Lachlan Drummond took a ride on the Inner West Light Rail line from Dulwich Hill to Chinatown and back on its first day of operation. Below is his account of the extended line plus his take on what was done well and what could have been done better.
PART ONE – My experience in the new line
Dulwich Hill Station
I started my journey at the Dulwich Hill end of the new line.
Sadly there is no cross-platform access from the Sydney Trains station. If you want to go from heavy rail to light rail, you have to exit the station, walk around the corner, and back down some stairs. Annoyingly, there is no footpath along the side of the road, so you have to walk down the street to get to the entrance. It’s a ridiculous situation and the council should act to fix this as soon as possible.
However, once I was on the platform, the station was well lit and covered. An electronic sign informs us when the next tram will arrive.
I didn’t have to wait long for a tram, because they come every fifteen minutes, even in the off-peak. Luckily for me, one of the brand new trams from Spain arrived right on time at 1:05PM, so I got to have a look.
The New Trams
As you can see from the video above, the new trams are very spacious. They have much fewer seats than the existing trams on the network, which means there is a larger amount of standing capacity. These Trams will be great for high capacity in peak hour.
Interestingly, the new trams have buttons on the outside of the doors, and you can actually press them to open the door from the outside.
The ride was very smooth on the new track. There were almost no bumps anywhere. You shouldn’t have a problem standing the whole way, it’s a very pleasant ride indeed. The drivers and the tickt inspectors were all friendly and efficient.
Seeing The Sights
From an urban geography point of view, the line is picturesque and quite interesting. It winds through cuttings, road bridges, parks, old Industrial sites (some of which have been gentrified), and over some major roads. Particularly spectacular are the old mills near the Lewisham West and Waratah Mills stations, and the huge cutting and Tunnel between Leichhardt North and Lilyfield.
In between these the train goes past back fences, parks and some very quiet suburban streets.
Unlike the Sydney Trains network, where towns and shops sprung up next to train stations, this line barely hides its origin as an old goods line. Many of the stations look like they have been put at the end of a tiny suburban street, or next to someone’s back fence. Importantly, however, the Tram does go past several potential Greenfields development sites, so this will help with patronage and other infrastructure.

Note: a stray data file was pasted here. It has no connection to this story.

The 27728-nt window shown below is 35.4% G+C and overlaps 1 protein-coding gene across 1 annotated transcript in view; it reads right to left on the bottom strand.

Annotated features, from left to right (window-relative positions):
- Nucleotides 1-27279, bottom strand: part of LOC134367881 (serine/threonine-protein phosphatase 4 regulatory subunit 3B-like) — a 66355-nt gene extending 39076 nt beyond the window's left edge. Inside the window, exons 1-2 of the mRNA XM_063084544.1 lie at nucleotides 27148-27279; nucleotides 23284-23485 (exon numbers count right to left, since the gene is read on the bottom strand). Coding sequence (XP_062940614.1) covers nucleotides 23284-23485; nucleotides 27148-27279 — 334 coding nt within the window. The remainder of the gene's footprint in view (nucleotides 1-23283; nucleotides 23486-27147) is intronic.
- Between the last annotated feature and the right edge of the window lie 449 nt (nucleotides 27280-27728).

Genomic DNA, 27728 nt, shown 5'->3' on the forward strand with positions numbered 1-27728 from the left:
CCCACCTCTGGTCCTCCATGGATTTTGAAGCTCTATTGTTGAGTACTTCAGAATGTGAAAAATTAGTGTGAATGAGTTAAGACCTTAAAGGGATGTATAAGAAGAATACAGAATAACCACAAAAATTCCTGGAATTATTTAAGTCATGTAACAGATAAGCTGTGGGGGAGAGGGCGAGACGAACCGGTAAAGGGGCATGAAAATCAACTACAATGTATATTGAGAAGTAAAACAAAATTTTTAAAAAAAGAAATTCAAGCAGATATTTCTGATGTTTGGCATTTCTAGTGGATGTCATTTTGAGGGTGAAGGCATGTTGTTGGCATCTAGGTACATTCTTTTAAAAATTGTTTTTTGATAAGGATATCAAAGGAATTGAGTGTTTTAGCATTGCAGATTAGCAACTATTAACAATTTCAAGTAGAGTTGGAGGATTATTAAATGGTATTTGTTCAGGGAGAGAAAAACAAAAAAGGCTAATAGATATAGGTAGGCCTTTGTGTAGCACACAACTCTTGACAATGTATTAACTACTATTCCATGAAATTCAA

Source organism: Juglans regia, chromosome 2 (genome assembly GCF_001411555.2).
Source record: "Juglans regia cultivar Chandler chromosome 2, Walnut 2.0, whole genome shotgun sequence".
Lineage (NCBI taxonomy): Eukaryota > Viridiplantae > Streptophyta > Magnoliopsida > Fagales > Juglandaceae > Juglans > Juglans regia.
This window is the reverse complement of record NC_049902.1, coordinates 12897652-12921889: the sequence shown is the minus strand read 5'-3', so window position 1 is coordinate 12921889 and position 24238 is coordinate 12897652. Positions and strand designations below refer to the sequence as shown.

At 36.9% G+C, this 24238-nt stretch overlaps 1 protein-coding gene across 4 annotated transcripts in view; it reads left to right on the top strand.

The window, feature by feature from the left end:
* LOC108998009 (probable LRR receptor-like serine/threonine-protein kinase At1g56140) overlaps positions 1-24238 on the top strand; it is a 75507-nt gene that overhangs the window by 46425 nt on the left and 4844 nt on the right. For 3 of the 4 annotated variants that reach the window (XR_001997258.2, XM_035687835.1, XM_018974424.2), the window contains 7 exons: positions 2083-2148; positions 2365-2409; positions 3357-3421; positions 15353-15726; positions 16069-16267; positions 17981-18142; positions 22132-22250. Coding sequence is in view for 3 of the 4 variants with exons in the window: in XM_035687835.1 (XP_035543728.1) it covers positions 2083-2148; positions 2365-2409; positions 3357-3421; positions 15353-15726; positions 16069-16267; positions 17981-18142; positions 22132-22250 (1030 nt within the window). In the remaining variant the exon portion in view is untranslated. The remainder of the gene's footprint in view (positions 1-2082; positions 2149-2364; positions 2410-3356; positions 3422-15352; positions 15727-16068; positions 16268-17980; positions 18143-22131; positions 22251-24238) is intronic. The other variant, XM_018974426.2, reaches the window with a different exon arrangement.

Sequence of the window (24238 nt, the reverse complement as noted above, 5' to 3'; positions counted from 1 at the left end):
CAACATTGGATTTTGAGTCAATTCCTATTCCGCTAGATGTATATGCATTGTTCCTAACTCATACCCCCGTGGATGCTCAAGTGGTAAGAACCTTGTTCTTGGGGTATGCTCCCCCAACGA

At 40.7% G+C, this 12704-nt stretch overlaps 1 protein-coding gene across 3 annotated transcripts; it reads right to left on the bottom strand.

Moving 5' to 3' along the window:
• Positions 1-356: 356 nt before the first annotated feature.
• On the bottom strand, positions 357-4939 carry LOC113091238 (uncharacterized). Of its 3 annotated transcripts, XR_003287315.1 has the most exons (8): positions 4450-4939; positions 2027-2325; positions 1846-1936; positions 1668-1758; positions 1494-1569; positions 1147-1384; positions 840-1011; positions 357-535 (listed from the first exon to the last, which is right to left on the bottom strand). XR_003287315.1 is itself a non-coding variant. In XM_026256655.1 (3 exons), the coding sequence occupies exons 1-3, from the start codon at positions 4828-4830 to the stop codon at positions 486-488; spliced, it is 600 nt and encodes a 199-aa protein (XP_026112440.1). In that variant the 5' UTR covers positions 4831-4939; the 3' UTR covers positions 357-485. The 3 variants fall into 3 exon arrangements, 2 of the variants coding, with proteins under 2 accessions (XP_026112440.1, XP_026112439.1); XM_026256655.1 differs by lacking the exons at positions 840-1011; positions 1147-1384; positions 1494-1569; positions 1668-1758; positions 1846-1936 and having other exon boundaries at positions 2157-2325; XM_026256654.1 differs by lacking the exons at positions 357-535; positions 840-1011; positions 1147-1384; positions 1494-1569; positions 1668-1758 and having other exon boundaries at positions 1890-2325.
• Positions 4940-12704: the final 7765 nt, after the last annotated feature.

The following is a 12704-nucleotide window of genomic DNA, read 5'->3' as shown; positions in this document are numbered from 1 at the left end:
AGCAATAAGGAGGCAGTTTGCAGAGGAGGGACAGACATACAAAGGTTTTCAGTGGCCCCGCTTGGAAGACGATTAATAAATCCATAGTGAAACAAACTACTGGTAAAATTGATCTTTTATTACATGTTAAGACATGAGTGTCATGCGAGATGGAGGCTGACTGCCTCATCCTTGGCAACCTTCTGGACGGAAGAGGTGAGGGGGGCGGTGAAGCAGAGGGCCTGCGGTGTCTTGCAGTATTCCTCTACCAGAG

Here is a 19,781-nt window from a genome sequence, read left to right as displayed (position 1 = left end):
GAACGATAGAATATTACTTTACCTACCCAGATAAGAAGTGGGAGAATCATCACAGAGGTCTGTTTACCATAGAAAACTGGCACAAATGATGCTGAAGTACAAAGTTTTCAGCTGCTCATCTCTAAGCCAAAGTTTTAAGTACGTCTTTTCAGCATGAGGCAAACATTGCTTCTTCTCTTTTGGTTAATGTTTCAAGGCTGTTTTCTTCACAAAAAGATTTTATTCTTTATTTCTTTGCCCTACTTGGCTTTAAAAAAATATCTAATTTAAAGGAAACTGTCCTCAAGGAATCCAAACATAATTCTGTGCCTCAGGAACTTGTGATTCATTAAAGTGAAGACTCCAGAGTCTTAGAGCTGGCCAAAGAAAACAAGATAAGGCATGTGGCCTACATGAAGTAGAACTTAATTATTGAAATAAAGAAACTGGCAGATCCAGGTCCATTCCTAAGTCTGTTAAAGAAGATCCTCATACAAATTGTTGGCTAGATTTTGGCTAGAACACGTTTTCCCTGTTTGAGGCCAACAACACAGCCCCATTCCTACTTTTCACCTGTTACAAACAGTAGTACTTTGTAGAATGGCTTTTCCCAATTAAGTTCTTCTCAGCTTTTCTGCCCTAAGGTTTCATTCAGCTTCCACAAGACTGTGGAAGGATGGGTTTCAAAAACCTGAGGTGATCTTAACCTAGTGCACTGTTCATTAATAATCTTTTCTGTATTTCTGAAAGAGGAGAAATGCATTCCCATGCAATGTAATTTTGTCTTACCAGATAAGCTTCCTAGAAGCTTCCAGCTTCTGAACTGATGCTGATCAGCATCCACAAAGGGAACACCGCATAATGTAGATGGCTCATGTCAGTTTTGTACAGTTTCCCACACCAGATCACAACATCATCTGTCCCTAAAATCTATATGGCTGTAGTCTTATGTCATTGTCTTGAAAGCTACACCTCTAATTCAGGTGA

(Note: If you want to “see the sights” on the new line, you will get a much better view on one of the “older” trams, because they have full floor to ceiling windows. The newer trams have smaller windows).
The new stations are bright, well lit, covered, and all of them have electronic signs that show when the next train is coming.
Some stations are very nicely decorated with pictures overlaid into the metalwork. At one of the stations (either Marion or Taverner’s Hill from memory) there’s a picture of the last tram that ran in the area in 1958, which is a nice touch. At Leichhardt North, some beautiful orange art works have been painted onto the walls.
Importantly, all light rail stations on the new line are Wheelchair accessible. This includes both the new Dulwich Hill light rail station (which has an elevator) and the Lewisham West station. The heavy rail stations in these areas do not yet have disabled access, so if you need to get a train to the city, head to the tram stop.
From Dulwich Hill station it didn’t take very long at all before I was at some of the stations near Leichhardt. It only took ten minutes to get to Taverners Hill, and thirteen minutes to get to Leichhardt North.
After Leichhardt North, the tram snakes through a tunnel, then a spectacular old cutting, and underneath the City Westlink to Lilyfield. A new stabling facility has been built there.
Interestingly, enough space seems to have been left next to the renovated Lilyfield station for another light rail line to go down towards White Bay and Balmain. This will no doubt please many local activists and politicians.
From Dulwich Hill to John Street Square and The Star is about 25 minutes. When we pulled in to the front door at Paddy’s Markets at Haymarket, at 1:39PM, I had counted 34 minutes.
I spent a short time shopping before getting on the tram again at 2:28PM at Capitol Square station (just after Central – the one next to George Street). I arrived back at Dulwich Hill at 3:03PM.
While the majority of people on both trips seemed to be Joyriders like me who got off at Dulwich Hill, many people did seem to be already using the line for the purpose in which it was made, which is a big positive.
On the way in, one gentleman got on the Tram with his bicycle in Dulwich Hill, and got off at Lilyfield. On the way back, several people got off the tram at the new stations. Marion station in particular seemed to be popular.